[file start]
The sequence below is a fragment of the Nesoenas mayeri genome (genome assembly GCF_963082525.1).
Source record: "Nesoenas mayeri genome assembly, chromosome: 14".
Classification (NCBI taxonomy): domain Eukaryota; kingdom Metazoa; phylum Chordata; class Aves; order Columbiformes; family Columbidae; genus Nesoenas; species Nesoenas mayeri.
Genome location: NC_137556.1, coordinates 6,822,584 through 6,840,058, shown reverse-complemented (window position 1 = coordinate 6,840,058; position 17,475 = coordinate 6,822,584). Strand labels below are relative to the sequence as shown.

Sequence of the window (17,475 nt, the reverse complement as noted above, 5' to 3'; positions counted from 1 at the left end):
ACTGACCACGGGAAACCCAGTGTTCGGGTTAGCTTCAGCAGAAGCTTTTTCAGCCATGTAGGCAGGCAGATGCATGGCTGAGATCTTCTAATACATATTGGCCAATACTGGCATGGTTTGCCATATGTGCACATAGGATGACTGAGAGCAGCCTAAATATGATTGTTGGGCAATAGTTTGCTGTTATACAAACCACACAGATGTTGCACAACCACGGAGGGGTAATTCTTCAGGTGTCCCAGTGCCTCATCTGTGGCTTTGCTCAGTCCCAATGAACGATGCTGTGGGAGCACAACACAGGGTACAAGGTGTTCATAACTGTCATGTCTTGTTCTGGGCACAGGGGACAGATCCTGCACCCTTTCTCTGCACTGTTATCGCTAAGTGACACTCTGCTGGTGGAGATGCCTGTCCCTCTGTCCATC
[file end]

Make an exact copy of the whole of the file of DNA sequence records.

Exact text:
The sequence below is a fragment of the Nesoenas mayeri genome (genome assembly GCF_963082525.1).
Source record: "Nesoenas mayeri genome assembly, chromosome: 14".
Classification (NCBI taxonomy): domain Eukaryota; kingdom Metazoa; phylum Chordata; class Aves; order Columbiformes; family Columbidae; genus Nesoenas; species Nesoenas mayeri.
Genome location: NC_137556.1, coordinates 6,822,584 through 6,840,058, shown reverse-complemented (window position 1 = coordinate 6,840,058; position 17,475 = coordinate 6,822,584). Strand labels below are relative to the sequence as shown.

Sequence of the window (17,475 nt, the reverse complement as noted above, 5' to 3'; positions counted from 1 at the left end):
ACTGACCACGGGAAACCCAGTGTTCGGGTTAGCTTCAGCAGAAGCTTTTTCAGCCATGTAGGCAGGCAGATGCATGGCTGAGATCTTCTAATACATATTGGCCAATACTGGCATGGTTTGCCATATGTGCACATAGGATGACTGAGAGCAGCCTAAATATGATTGTTGGGCAATAGTTTGCTGTTATACAAACCACACAGATGTTGCACAACCACGGAGGGGTAATTCTTCAGGTGTCCCAGTGCCTCATCTGTGGCTTTGCTCAGTCCCAATGAACGATGCTGTGGGAGCACAACACAGGGTACAAGGTGTTCATAACTGTCATGTCTTGTTCTGGGCACAGGGGACAGATCCTGCACCCTTTCTCTGCACTGTTATCGCTAAGTGACACTCTGCTGGTGGAGATGCCTGTCCCTCTGTCCATC